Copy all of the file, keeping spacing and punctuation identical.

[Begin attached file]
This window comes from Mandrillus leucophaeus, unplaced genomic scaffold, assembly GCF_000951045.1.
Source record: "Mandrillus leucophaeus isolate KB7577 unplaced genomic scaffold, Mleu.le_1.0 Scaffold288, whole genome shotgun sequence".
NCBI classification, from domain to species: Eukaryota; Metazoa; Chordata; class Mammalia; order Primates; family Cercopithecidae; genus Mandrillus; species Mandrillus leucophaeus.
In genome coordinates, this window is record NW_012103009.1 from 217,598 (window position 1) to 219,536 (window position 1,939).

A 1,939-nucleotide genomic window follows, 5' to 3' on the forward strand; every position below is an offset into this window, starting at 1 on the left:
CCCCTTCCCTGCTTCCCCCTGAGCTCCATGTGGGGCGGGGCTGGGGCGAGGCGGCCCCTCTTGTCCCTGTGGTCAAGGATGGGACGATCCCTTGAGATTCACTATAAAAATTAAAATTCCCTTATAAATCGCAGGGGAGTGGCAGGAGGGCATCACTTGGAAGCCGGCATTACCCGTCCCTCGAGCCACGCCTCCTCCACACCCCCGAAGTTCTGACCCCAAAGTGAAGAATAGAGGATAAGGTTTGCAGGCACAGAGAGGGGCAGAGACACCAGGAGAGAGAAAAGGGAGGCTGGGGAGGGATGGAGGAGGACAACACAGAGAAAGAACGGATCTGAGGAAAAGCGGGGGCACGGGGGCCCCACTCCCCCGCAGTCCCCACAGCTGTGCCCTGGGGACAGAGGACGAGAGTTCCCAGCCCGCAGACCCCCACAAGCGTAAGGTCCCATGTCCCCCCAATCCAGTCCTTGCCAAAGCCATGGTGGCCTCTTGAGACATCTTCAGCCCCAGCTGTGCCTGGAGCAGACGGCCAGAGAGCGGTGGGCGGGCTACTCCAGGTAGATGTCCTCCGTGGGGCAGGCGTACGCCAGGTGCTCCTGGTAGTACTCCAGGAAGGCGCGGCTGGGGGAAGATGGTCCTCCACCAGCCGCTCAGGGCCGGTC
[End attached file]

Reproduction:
This window comes from Mandrillus leucophaeus, unplaced genomic scaffold, assembly GCF_000951045.1.
Source record: "Mandrillus leucophaeus isolate KB7577 unplaced genomic scaffold, Mleu.le_1.0 Scaffold288, whole genome shotgun sequence".
NCBI classification, from domain to species: Eukaryota; Metazoa; Chordata; class Mammalia; order Primates; family Cercopithecidae; genus Mandrillus; species Mandrillus leucophaeus.
In genome coordinates, this window is record NW_012103009.1 from 217,598 (window position 1) to 219,536 (window position 1,939).

A 1,939-nucleotide genomic window follows, 5' to 3' on the forward strand; every position below is an offset into this window, starting at 1 on the left:
CCCCTTCCCTGCTTCCCCCTGAGCTCCATGTGGGGCGGGGCTGGGGCGAGGCGGCCCCTCTTGTCCCTGTGGTCAAGGATGGGACGATCCCTTGAGATTCACTATAAAAATTAAAATTCCCTTATAAATCGCAGGGGAGTGGCAGGAGGGCATCACTTGGAAGCCGGCATTACCCGTCCCTCGAGCCACGCCTCCTCCACACCCCCGAAGTTCTGACCCCAAAGTGAAGAATAGAGGATAAGGTTTGCAGGCACAGAGAGGGGCAGAGACACCAGGAGAGAGAAAAGGGAGGCTGGGGAGGGATGGAGGAGGACAACACAGAGAAAGAACGGATCTGAGGAAAAGCGGGGGCACGGGGGCCCCACTCCCCCGCAGTCCCCACAGCTGTGCCCTGGGGACAGAGGACGAGAGTTCCCAGCCCGCAGACCCCCACAAGCGTAAGGTCCCATGTCCCCCCAATCCAGTCCTTGCCAAAGCCATGGTGGCCTCTTGAGACATCTTCAGCCCCAGCTGTGCCTGGAGCAGACGGCCAGAGAGCGGTGGGCGGGCTACTCCAGGTAGATGTCCTCCGTGGGGCAGGCGTACGCCAGGTGCTCCTGGTAGTACTCCAGGAAGGCGCGGCTGGGGGAAGATGGTCCTCCACCAGCCGCTCAGGGCCGGTC